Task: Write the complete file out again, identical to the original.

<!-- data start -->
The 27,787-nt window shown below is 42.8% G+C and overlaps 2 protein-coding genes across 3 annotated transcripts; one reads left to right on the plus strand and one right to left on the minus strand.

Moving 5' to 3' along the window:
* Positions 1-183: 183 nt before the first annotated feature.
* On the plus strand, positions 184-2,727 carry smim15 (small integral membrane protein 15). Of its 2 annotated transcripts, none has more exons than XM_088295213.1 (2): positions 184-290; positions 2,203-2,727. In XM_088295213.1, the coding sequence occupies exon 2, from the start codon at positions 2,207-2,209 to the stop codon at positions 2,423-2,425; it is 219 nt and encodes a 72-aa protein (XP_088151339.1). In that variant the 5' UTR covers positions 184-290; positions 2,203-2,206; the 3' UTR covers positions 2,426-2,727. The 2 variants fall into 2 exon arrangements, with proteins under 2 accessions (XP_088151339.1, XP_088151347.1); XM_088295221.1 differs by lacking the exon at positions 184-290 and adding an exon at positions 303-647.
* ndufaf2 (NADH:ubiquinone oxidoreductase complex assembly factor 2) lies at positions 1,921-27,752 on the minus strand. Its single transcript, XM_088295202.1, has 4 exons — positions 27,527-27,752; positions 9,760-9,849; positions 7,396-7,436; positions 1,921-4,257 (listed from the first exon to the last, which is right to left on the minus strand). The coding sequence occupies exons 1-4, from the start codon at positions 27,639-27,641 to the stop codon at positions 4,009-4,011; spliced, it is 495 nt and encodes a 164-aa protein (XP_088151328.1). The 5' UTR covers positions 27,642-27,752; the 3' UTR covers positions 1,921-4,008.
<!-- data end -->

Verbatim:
The 27,787-nt window shown below is 42.8% G+C and overlaps 2 protein-coding genes across 3 annotated transcripts; one reads left to right on the plus strand and one right to left on the minus strand.

Moving 5' to 3' along the window:
* Positions 1-183: 183 nt before the first annotated feature.
* On the plus strand, positions 184-2,727 carry smim15 (small integral membrane protein 15). Of its 2 annotated transcripts, none has more exons than XM_088295213.1 (2): positions 184-290; positions 2,203-2,727. In XM_088295213.1, the coding sequence occupies exon 2, from the start codon at positions 2,207-2,209 to the stop codon at positions 2,423-2,425; it is 219 nt and encodes a 72-aa protein (XP_088151339.1). In that variant the 5' UTR covers positions 184-290; positions 2,203-2,206; the 3' UTR covers positions 2,426-2,727. The 2 variants fall into 2 exon arrangements, with proteins under 2 accessions (XP_088151339.1, XP_088151347.1); XM_088295221.1 differs by lacking the exon at positions 184-290 and adding an exon at positions 303-647.
* ndufaf2 (NADH:ubiquinone oxidoreductase complex assembly factor 2) lies at positions 1,921-27,752 on the minus strand. Its single transcript, XM_088295202.1, has 4 exons — positions 27,527-27,752; positions 9,760-9,849; positions 7,396-7,436; positions 1,921-4,257 (listed from the first exon to the last, which is right to left on the minus strand). The coding sequence occupies exons 1-4, from the start codon at positions 27,639-27,641 to the stop codon at positions 4,009-4,011; spliced, it is 495 nt and encodes a 164-aa protein (XP_088151328.1). The 5' UTR covers positions 27,642-27,752; the 3' UTR covers positions 1,921-4,008.